Democratic Republic of Congo, El Sal- vador, Federal Republic of Yugoslavia, Guatemala, Guinea-Bissau,
Liberia, Madagascar, Malawi, Mongolia, Occupied Palestinian Territory, includ- ing East Jerusalem, Sierra
Leone, South Africa, Southern African region, Togo and Uganda. While most of these field presences are directly
administered by OHCHR, in some countries they are part of United Nations peace-keeping missions. In such cases,
they are administered by DPKO or DPA and OHCHR provides ongoing substantive guidance and support on human rights
Human rights field presences have been established in response to a wide variety of human rights concerns, with
mandates focused on each particular situation.
Some field presences have focused on technical co-operation activities, pro- viding Governments with assistance in
developing their national capacity to protect human rights. These human rights offices typically provide:
assistance to national judicial systems; help in the development and reform of national legislation in accordance
with a country’s international human rights obliga- tions; and human rights education and training for national
officials, NGOs, and students.
Other human rights field offices or operations have been established in response to human rights violations in the
context of armed conflict. Since human rights violations are frequently at the root of conflict and humanitar- ian
crisis, the United Nations human rights programme recognizes that a criti- cal step in preventing and bringing an
end to conflicts is to ensure the respect of human rights.
The mandates and activities of field presences in conflict situations require human rights officers to conduct
monitoring and investigations of a range of violations of international human rights law. Regular reports are
prepared on the human rights situation in these countries, and these are used by the United Nations in efforts to
put an end to impunity, and to protect human rights in the future. Monitoring activities are frequently accompanied
by human rights promotion and training programmes intended to begin constructing a human rights base which will
contribute to the end of armed conflict and the estab- lishment of lasting peace.
Further, the High Commissioner has emphasized the need to promote respect for human rights in the context of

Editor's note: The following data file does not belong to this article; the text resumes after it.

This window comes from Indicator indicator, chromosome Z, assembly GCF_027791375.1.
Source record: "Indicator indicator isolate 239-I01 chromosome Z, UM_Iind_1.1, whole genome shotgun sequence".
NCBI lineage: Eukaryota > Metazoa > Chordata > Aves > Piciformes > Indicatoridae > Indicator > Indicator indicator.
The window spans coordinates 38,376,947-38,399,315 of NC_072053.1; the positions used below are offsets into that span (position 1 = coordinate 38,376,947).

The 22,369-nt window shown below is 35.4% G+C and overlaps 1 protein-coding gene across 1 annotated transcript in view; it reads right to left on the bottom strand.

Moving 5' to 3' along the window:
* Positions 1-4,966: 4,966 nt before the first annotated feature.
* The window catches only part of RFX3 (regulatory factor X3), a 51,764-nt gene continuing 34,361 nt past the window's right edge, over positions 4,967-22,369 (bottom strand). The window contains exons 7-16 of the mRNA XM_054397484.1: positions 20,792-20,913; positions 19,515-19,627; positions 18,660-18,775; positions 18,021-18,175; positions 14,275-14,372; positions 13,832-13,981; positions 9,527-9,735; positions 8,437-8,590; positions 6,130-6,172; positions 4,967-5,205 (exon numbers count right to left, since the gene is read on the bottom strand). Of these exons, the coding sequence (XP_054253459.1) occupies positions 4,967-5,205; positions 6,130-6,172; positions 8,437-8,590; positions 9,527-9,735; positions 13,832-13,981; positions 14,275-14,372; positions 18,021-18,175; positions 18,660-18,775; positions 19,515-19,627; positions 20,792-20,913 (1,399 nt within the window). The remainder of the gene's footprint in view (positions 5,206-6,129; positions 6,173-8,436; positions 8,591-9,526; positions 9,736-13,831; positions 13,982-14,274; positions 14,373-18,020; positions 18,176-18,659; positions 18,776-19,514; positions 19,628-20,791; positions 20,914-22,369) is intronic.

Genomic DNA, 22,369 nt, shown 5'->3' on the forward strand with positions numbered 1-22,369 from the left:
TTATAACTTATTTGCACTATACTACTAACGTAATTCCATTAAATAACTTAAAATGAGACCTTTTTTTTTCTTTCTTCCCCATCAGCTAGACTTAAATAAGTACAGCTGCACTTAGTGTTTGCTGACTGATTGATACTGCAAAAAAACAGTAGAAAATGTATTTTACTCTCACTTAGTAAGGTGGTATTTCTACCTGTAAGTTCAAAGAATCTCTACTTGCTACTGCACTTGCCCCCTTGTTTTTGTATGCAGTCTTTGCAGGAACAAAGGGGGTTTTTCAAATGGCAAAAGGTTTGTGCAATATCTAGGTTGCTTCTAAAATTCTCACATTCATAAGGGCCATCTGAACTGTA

peacekeeping, peacemaking and post-conflict peace building.
While OHCHR’s presence in the field was once perceived as exceptional, it is today a regular and substantial
component of the Office’s work.
For OHCHR field office contact details, see Annex III. For further information visit the OHCHR web- site at:
5.2 United Nations partners
The United Nations operates through an elaborate structure of specialized agencies and bodies to carry out
components of the mandate and objectives of the Organization. While OHCHR has prime responsibility for the overall
United Nations human rights programme, most United Nations partners are mandated to some extent to promote or
protect particular rights, vulnerable groups or human rights issues. These partners specialize in a wide diversity
of human rights issues which include, inter alia, women, refugees, children, health, labour rights, development,
education, humanitarian assistance, food, population, the environment and science.
Since the Vienna World Conference on Human Rights, human rights have assumed a more prominent place in the United
Nations system. The Secretary-General’s Programme for Reform has accelerated this process and expanded the human
rights programme throughout the system. Further mainstreaming of human rights in the United Nations system
continues to be one of the major tasks of OHCHR in collaboration with its partners.
United Nations partners work together to co-ordinate activities relating to human rights. Comprehensive human
rights training of United Nations staff is indispensable for the further mainstreaming of human rights into the
United Nations system and for enhanced co-ordination of related activities. Establishment of human rights focal